This is a challenging subject to write about, and one that we wish would never claim or ruin another young life.
The following are accounts of some of the related real cases our firm has handled.
No parent wants to get that phone call. The call that breaks their heart forever. The call informs them that their child died or was severely injured in a car accident.
These stories are of actual cases, but names are kept confidential to protect the surviving clients, relatives, and friends.
Facts are stated with generalities for the same reason.
A Young Driver Dies in Alcohol-Induced Car Crash
It was a warm summer holiday when two young men, one past his 21st birthday and the other short thereof, went to a bar and began drinking strong alcoholic drinks. They drank a few hundred dollars’ worth of these strong drinks.
In mid-afternoon, they paid their bill with a credit card and left for the parking lot. The underage man’s sports car was parked outside. He drove, and they left the bar’s parking lot and entered heavy local traffic down a main street near a popular mall.
The driver drove fast, changing lanes and passing cars at high speed. He miscalculated the distance to a lane termination while passing traffic, causing him to hit the inside curb, which, at the speed he was traveling, caused his vehicle to go airborne to the right off the road into a telephone pole.
Upon impact, his unrestrained passenger was ejected out of the open sunroof and killed instantly.
Age 21, and life was over.
If you are a young person reading this, know that your parents would be devastated and never get over such a cruel loss. Don’t drink. If you do drink, get an Uber!
The deceased young man was over 21 years old, not in school, and not married, nor did he have any children.
Indiana statutory law limits the amount of money the surviving parents can recover to $300,000 for the loss of love and affection.
Please write to your state senator and congressman to increase this amount.
A Teenager Lost After Driving While Smoking Marijuana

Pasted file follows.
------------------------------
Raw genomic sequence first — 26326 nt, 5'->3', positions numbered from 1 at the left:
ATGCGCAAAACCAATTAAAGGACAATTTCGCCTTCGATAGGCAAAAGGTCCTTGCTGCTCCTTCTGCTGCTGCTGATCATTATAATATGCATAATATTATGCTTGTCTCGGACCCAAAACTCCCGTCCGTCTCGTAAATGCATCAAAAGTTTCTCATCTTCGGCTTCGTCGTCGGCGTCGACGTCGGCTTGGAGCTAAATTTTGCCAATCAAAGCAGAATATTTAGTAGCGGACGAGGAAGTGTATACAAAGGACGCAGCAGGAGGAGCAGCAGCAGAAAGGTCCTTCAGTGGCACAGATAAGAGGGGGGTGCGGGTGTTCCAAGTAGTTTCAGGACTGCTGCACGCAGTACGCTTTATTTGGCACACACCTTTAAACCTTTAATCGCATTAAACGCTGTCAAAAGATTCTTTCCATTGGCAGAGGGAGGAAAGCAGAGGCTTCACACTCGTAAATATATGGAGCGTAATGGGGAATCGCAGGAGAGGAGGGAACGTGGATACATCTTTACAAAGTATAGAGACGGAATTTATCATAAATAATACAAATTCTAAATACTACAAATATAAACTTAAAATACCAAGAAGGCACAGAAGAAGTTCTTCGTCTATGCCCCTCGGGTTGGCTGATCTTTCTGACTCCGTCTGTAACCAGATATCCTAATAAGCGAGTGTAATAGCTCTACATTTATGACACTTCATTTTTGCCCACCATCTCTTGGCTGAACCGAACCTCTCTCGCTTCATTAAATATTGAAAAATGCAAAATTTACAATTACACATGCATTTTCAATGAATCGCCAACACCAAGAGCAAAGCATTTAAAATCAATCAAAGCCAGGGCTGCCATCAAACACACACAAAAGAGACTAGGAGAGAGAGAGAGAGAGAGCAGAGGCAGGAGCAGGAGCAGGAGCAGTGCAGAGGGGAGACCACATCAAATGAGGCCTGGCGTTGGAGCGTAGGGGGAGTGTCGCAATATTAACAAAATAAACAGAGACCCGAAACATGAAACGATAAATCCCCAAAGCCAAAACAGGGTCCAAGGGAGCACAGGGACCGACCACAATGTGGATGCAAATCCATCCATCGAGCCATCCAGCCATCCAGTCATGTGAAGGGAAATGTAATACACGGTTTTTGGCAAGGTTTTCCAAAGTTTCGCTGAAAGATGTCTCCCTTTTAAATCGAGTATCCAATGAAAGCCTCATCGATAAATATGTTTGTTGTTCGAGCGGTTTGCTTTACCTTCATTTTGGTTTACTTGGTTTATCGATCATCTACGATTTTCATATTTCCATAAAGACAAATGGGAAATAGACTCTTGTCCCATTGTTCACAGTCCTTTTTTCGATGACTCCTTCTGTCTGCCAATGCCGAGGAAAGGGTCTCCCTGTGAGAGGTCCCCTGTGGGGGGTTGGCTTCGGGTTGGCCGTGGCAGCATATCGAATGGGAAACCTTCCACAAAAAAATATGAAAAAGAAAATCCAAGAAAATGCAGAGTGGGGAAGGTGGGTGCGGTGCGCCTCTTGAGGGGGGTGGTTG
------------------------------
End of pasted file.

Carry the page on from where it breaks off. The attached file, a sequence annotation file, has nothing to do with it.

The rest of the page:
After an evening school event, a car full of students went for a car ride. The driver had been smoking marijuana, as had the passengers, and her car had her and five passengers in it when, at a stop sign, she failed to see crossing traffic, which had the right-of-way.
She pulled out and got hit at a significant speed in the rear driver’s side door. This resulted in a young lady sitting behind the driver receiving mortal injuries from which she would die hours later in a hospital.
Another set of helpless parents would watch their daughter die at age 19 in a hospital bed. Driving while impaired includes driving under the influence of marijuana and other drugs. A beautiful 19-year-old lady is gone, leaving devastation behind.
This deceased, too, was over 18, not enrolled in school, unmarried, or the mother of any child, so her parents’ recovery was limited by statute to $300,000 for loss of love and affection.
I guess no amount of money could ever make up for such a loss, but that amount is too low.
An Army Private Left With a Traumatic Brain Injury (TBI)
Two young army privates took a Saturday road trip to a major city on a weekend pass. They met up with other young men at a bar where they drank lots of beer. The driver drank less, and he drove our client back toward their base sometime after midnight.
Our client slept in the front passenger seat while the driver drove at high speed down a state highway.
On a curve doing over 70 mph, he swerved and lost control of his vehicle. This caused his SUV’s front tire to “grab” the pavement, sending the vehicle into a roll.